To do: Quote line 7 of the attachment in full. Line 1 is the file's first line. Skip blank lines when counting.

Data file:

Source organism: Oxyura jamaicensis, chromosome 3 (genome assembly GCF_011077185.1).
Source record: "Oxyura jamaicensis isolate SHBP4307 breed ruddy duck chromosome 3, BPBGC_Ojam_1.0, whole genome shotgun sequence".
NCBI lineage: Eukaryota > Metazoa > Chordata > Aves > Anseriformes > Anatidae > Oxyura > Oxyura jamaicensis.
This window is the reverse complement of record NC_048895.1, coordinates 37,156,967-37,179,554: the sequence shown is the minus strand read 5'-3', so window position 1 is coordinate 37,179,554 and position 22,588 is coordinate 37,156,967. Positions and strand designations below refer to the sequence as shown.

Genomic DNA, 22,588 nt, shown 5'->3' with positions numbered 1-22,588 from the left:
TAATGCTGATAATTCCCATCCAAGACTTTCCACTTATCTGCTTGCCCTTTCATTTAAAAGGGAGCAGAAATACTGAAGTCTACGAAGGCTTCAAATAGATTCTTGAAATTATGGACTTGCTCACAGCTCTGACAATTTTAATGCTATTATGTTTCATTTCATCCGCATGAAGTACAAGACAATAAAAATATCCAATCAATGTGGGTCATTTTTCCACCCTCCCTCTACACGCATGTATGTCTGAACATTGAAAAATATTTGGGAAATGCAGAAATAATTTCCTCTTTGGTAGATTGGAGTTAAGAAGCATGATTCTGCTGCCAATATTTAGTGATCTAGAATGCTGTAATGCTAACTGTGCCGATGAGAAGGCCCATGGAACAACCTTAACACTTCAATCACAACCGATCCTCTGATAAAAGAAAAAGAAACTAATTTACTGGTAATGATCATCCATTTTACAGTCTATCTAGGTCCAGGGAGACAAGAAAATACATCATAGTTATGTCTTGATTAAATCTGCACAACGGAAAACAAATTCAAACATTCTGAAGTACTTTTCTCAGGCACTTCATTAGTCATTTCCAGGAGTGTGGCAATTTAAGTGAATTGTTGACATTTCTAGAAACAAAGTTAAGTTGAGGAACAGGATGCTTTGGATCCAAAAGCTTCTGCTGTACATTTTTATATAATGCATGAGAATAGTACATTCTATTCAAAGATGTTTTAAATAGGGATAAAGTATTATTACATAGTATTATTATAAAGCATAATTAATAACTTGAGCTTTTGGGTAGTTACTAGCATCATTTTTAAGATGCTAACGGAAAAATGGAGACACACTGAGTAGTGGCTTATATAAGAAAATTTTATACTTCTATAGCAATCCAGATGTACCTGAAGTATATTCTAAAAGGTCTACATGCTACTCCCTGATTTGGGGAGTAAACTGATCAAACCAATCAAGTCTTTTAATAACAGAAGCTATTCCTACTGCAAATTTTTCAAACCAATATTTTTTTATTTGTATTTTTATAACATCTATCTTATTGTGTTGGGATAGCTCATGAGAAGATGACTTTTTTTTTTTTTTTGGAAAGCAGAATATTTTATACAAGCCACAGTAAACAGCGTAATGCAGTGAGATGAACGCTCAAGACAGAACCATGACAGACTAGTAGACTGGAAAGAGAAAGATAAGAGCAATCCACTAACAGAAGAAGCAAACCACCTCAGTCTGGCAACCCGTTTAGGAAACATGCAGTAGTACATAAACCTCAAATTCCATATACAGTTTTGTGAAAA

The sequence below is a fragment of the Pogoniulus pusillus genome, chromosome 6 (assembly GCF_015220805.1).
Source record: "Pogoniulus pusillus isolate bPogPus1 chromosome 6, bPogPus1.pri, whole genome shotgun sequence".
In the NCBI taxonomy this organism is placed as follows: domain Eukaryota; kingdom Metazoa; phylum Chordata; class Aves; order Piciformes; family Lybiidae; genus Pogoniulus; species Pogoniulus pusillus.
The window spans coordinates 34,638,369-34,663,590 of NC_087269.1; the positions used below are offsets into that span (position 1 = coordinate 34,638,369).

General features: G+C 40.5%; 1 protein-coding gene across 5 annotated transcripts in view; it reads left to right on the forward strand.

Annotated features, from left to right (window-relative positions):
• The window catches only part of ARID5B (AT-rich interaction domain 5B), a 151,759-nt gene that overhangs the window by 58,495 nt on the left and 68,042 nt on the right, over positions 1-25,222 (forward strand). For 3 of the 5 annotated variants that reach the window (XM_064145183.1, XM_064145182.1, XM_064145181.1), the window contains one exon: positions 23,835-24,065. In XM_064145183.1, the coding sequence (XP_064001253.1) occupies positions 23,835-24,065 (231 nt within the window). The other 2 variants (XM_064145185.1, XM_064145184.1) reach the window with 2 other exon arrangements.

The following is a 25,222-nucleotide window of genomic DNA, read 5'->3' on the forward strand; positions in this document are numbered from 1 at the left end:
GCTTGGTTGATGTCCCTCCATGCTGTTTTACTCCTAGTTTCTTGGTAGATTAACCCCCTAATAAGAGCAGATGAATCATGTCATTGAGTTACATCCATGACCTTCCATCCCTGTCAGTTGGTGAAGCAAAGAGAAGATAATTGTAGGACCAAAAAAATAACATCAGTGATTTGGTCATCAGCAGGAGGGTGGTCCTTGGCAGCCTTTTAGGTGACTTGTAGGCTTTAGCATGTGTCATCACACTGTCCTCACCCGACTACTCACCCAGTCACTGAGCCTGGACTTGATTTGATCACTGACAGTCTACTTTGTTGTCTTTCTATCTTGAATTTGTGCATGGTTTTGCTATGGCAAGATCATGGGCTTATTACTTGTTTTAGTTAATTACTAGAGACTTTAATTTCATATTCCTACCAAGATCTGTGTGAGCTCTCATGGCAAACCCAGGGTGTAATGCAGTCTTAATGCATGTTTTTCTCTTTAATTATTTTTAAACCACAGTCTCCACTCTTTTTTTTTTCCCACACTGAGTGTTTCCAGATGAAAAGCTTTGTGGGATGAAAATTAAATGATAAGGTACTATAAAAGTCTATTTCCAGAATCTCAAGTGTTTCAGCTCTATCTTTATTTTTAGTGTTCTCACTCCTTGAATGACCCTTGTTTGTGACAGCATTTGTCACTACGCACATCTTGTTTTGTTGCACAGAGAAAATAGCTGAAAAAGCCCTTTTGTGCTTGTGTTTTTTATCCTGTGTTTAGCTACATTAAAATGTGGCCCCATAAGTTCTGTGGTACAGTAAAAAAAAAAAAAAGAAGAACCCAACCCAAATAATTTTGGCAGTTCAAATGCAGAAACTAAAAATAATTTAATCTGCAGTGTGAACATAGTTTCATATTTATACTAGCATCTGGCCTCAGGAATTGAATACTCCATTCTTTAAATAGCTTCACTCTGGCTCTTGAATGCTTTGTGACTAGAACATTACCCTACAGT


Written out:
The sequence below is a fragment of the Pogoniulus pusillus genome, chromosome 6 (assembly GCF_015220805.1).